Chronic fatigue syndrome

Chronic Fatigue Syndrome Explained

What is chronic fatigue syndrome? Many of us feel tired at some point during the day. For those that suffer from chronic fatigue syndrome, however, this is the norm rather than the exception.

  • This is a complicated medical condition that involves being extremely tired for a long period, usually more than 6 months.
  • There is no underlying medical cause that may be involved and it doesn’t get better with rest.

It is also sometimes called myalgic encephalomyelitis (ME) or systemic exertion intolerance disease (SEID).

It’s believed that approximately 1 million people in the USA alone could be suffering from chronic fatigue syndrome at any one time, with around a quarter having a very serious condition.

Chronic Fatigue Syndrome Symptoms

The symptoms of this condition can vary from person to person. The most common symptom is, of course, extreme tiredness and this can fluctuate from day to day and even from hour to hour.

Other symptoms of chronic fatigue syndrome include an inability to concentrate for long periods, loss of memory, headaches, muscle and joint pain that seems to have no cause, dizziness and swelling of the lymph nodes around the neck and shoulders.

Individuals may experience extreme fatigue after just a few minutes exercise and normally find that their sleep is disrupted and they rarely wake feeling refreshed.

Causes of Chronic Fatigue Syndrome

The exact cause of chronic fatigue syndrome is still not properly understood. There may be some people who have a genetic predisposition that means they are more likely to get the syndrome. Others may develop chronic fatigue after a medical event or illness.

There could be some viruses, for instance, that trigger chronic fatigue syndrome. Among the most notable suspects are human herpes 6 and the Epstein-Barr virus. There is also a suggestion that many people with the syndrome have a compromised immune system that makes them more susceptible to illness.

In other cases, the syndrome can develop in cases where the affected individual has a hormonal balance. It has also been identified in patients who have had trauma, either physical or emotional, in the recent past.

Chronic Fatigue Syndrome Risk Factors

There are a number of factors that mean an individual may be at a higher risk of developing chronic fatigue syndrome compared with others in the population. The condition seems to affect women a lot more than men but this could, at least in part, be due to them being more likely to report symptom to their physician.

Age is also a factor. While it can occur at any age, the vast majority of those who suffer from chronic fatigue syndrome are young to middle-aged.

Research also suggests that those who maintain a sedentary lifestyle could be more at risk of developing chronic fatigue syndrome.

Diagnosing Chronic Fatigue Syndrome

There are challenges in diagnosing the chronic fatigue syndrome. Estimates suggest that more than 80% of people may struggle with chronic fatigue syndrome without seeking any medical support at all.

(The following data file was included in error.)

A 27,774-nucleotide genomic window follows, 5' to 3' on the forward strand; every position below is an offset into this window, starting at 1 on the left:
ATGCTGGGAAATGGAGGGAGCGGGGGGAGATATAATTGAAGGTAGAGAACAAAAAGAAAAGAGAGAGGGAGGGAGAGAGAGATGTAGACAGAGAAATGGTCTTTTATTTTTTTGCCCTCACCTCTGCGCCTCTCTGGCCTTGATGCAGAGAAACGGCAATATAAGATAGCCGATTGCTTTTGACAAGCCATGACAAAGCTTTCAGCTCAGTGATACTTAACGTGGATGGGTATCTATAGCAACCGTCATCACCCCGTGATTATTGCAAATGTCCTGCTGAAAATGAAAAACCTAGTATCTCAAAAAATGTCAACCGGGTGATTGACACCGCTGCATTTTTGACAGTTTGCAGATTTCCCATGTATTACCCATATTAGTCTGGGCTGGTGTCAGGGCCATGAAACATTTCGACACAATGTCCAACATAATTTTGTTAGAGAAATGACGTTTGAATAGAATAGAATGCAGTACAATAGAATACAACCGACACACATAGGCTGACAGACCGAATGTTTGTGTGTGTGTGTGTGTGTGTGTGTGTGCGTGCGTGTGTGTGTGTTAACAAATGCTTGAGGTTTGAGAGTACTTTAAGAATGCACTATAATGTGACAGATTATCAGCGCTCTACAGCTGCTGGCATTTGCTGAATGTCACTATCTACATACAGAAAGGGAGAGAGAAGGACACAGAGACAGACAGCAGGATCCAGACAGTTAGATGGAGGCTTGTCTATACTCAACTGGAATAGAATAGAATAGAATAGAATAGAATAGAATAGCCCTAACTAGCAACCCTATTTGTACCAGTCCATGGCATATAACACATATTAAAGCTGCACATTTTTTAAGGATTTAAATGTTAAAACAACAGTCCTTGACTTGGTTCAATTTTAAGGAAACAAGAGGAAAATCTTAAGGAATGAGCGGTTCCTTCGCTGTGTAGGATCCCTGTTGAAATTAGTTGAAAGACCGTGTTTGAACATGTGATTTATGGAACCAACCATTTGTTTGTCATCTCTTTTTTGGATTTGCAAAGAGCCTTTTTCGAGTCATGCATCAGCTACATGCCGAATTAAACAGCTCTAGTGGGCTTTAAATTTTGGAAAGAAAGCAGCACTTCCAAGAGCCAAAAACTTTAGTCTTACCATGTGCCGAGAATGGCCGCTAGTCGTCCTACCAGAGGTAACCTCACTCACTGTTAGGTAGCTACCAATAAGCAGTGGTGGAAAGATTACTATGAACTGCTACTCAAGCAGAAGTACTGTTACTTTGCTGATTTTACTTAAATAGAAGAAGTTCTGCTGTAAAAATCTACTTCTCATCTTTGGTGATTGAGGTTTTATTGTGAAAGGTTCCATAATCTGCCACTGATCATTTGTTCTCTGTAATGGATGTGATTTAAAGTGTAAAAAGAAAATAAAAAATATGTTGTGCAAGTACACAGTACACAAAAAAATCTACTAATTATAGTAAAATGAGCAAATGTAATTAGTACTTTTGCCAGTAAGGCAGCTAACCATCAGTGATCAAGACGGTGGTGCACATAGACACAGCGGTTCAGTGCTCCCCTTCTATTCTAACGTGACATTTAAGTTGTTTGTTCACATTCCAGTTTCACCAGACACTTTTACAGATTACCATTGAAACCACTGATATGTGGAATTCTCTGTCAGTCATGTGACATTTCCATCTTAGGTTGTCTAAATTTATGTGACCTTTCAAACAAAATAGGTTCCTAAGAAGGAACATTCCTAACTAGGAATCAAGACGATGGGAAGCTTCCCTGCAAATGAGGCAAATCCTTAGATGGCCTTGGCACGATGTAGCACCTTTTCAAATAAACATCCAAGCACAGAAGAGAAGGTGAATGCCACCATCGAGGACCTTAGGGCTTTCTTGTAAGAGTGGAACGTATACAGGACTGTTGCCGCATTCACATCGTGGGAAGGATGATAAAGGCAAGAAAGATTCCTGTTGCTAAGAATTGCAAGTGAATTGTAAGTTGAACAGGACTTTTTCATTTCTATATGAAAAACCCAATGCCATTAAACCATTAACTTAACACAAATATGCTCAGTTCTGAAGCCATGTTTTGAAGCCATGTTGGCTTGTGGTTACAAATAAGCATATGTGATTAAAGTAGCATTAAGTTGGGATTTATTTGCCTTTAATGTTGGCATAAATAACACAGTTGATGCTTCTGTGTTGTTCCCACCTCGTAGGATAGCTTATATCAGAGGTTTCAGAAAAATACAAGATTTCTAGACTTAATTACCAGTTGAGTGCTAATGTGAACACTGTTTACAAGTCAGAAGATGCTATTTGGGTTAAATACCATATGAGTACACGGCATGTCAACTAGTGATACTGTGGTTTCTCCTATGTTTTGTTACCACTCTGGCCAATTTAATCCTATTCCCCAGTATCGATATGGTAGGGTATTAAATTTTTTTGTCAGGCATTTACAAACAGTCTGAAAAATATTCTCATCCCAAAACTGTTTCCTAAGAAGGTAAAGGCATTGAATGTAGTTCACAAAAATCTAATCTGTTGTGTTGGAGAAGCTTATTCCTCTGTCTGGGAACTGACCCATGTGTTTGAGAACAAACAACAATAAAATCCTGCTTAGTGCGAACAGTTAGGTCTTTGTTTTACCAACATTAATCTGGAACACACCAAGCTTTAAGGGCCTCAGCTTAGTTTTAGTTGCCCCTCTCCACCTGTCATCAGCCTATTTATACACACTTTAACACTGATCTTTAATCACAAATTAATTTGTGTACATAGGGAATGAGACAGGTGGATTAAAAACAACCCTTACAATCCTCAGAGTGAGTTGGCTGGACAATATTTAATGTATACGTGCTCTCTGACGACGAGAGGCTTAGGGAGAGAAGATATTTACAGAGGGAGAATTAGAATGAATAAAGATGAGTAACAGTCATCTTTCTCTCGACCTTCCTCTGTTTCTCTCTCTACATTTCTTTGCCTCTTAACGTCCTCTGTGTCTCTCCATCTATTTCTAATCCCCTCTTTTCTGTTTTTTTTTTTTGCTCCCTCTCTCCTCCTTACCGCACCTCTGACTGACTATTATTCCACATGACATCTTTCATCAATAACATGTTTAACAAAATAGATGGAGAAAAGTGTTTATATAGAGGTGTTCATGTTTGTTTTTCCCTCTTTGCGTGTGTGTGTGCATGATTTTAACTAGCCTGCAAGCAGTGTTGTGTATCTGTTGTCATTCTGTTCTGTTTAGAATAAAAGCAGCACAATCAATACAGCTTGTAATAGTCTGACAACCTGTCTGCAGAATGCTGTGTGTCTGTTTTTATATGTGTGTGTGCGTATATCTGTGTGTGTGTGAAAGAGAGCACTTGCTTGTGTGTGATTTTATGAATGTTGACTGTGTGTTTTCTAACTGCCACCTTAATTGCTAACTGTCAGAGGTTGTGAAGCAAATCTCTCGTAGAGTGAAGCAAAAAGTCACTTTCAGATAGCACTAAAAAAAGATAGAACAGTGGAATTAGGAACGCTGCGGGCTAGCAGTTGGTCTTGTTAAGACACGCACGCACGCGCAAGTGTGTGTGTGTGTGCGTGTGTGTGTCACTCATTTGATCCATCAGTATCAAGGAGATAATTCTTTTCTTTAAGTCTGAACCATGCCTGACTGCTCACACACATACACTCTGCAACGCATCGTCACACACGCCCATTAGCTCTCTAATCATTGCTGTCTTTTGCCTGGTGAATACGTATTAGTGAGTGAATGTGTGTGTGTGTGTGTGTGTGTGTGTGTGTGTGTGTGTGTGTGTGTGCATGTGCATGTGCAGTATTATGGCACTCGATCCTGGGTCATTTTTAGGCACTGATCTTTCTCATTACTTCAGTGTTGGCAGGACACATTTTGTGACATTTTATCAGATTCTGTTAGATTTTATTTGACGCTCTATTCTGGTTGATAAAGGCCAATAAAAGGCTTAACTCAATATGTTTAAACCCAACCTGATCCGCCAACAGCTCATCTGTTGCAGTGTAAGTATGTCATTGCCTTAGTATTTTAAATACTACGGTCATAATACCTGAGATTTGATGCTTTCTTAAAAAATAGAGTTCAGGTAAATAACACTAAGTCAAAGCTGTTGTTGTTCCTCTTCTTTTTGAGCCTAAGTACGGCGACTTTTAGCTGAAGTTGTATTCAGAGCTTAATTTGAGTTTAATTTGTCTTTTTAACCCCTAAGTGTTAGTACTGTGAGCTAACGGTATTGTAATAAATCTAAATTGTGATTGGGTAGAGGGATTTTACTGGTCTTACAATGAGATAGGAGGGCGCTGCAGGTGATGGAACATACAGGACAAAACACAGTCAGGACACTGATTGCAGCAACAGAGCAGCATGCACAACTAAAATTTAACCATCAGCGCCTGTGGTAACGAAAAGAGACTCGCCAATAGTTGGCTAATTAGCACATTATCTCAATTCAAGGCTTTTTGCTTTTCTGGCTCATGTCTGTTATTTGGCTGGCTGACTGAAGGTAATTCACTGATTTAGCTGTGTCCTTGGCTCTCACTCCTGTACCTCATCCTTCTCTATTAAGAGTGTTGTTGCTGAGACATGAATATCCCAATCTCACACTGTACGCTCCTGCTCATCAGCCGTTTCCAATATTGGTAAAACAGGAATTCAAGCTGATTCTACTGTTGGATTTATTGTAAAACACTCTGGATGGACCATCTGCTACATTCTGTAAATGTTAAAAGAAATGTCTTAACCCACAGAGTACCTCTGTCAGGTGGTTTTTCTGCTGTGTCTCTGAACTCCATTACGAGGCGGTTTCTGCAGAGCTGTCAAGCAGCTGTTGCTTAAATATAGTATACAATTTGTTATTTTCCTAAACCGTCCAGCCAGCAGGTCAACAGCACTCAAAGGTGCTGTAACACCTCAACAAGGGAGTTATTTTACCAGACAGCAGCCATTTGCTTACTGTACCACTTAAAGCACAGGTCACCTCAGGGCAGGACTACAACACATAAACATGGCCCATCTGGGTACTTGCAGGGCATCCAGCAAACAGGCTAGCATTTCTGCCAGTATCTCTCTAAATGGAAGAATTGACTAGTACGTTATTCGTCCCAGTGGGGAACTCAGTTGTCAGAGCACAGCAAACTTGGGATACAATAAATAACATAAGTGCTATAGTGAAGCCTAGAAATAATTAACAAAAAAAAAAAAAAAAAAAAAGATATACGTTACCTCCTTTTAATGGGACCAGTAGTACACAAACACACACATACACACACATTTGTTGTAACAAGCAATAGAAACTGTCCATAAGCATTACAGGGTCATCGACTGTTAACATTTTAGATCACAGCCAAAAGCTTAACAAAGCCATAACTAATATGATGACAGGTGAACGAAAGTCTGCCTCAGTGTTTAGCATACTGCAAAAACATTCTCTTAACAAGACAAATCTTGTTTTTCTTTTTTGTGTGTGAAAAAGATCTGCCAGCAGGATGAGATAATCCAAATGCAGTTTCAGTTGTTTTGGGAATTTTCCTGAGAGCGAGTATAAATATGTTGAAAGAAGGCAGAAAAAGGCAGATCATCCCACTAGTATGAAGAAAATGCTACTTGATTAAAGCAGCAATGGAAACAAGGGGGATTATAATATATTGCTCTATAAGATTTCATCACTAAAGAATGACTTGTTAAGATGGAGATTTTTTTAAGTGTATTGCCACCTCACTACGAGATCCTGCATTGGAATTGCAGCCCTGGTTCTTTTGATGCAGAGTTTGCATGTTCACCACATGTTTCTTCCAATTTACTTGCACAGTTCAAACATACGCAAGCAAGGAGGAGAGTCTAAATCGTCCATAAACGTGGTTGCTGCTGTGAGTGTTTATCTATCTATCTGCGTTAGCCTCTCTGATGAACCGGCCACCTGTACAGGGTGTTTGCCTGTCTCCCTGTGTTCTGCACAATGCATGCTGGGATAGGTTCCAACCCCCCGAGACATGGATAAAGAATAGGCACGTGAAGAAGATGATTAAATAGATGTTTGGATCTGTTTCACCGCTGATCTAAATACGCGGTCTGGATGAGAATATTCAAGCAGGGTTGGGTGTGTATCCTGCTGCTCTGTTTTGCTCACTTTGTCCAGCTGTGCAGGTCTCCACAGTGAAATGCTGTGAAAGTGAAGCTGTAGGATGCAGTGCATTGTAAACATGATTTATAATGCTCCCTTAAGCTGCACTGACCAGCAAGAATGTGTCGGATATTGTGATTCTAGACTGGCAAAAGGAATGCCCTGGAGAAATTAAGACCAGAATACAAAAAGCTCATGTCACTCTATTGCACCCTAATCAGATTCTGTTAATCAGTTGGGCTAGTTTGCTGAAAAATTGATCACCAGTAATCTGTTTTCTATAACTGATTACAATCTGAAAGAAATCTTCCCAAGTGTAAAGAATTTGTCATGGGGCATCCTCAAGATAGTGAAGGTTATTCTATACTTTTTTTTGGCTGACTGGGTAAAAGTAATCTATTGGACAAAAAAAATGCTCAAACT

woman suffering from chronic fatigue syndrome

If an individual does consult a physician, part of the diagnostic process is to rule out other potential illnesses. That’s why the syndrome is often called a condition that has no medical basis, though this is misleading.

Certain conditions that share the symptoms associated with chronic fatigue syndrome include multiple sclerosis, Lyme disease, sleep disorders and hypothyroidism. Fatigue can also be a symptom of lifestyle issues such as obesity.

Treatment of Chronic Fatigue Syndrome

There is no known cure for chronic fatigue syndrome and most of the treatment is centered around managing the symptoms.

Someone who suffers from extreme fatigue after physical activity, for example, can manage their activity and pace themselves better to reduce the chance of an attack. Making lifestyle changes can also benefit individuals. This could include cutting out caffeine, switching to a healthier diet or losing weight.

Medication is only given if all other approaches have failed and to help with specific symptoms.

  • If an individual is feeling depressed, for example, they may benefit from anti-depressants.
  • If someone has trouble sleeping, medication might provide a good night’s rest.

Sore joints and muscles can also potentially be managed with pain-relieving medications.

Chronic fatigue syndrome is a very individual condition and what works for one person may not for another. It’s important to investigate all the possibilities. For example, alternative approaches such as yoga, t’ai chi, acupuncture or massage may alleviate symptoms for some people.

With only 5% of individuals recovering, chronic fatigue syndrome can be challenging to deal with. In severe cases, it can have a huge impact on the quality of life and even lead to states of depression and anxiety.

Working with a healthcare team who understand the individual’s condition and can provide support is essential. In some cases, making positive lifestyle changes such as maintaining a healthier diet and undertaking regular exercise can make a big difference.